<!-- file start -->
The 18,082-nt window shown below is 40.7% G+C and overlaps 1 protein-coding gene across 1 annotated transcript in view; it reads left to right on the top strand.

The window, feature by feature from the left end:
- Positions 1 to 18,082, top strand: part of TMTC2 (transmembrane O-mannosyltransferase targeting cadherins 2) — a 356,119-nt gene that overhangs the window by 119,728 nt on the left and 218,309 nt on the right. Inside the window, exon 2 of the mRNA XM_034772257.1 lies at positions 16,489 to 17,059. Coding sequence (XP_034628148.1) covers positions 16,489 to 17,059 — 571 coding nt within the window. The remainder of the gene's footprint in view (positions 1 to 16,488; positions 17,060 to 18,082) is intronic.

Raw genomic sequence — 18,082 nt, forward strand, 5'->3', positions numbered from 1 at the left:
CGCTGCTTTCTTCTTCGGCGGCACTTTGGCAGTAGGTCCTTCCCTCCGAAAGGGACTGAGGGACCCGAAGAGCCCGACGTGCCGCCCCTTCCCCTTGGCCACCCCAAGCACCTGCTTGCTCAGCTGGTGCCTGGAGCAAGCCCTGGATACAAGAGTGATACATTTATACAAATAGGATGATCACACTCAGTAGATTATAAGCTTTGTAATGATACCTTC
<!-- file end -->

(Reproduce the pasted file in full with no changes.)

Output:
The 18,082-nt window shown below is 40.7% G+C and overlaps 1 protein-coding gene across 1 annotated transcript in view; it reads left to right on the top strand.

The window, feature by feature from the left end:
- Positions 1 to 18,082, top strand: part of TMTC2 (transmembrane O-mannosyltransferase targeting cadherins 2) — a 356,119-nt gene that overhangs the window by 119,728 nt on the left and 218,309 nt on the right. Inside the window, exon 2 of the mRNA XM_034772257.1 lies at positions 16,489 to 17,059. Coding sequence (XP_034628148.1) covers positions 16,489 to 17,059 — 571 coding nt within the window. The remainder of the gene's footprint in view (positions 1 to 16,488; positions 17,060 to 18,082) is intronic.

Raw genomic sequence — 18,082 nt, forward strand, 5'->3', positions numbered from 1 at the left:
CGCTGCTTTCTTCTTCGGCGGCACTTTGGCAGTAGGTCCTTCCCTCCGAAAGGGACTGAGGGACCCGAAGAGCCCGACGTGCCGCCCCTTCCCCTTGGCCACCCCAAGCACCTGCTTGCTCAGCTGGTGCCTGGAGCAAGCCCTGGATACAAGAGTGATACATTTATACAAATAGGATGATCACACTCAGTAGATTATAAGCTTTGTAATGATACCTTC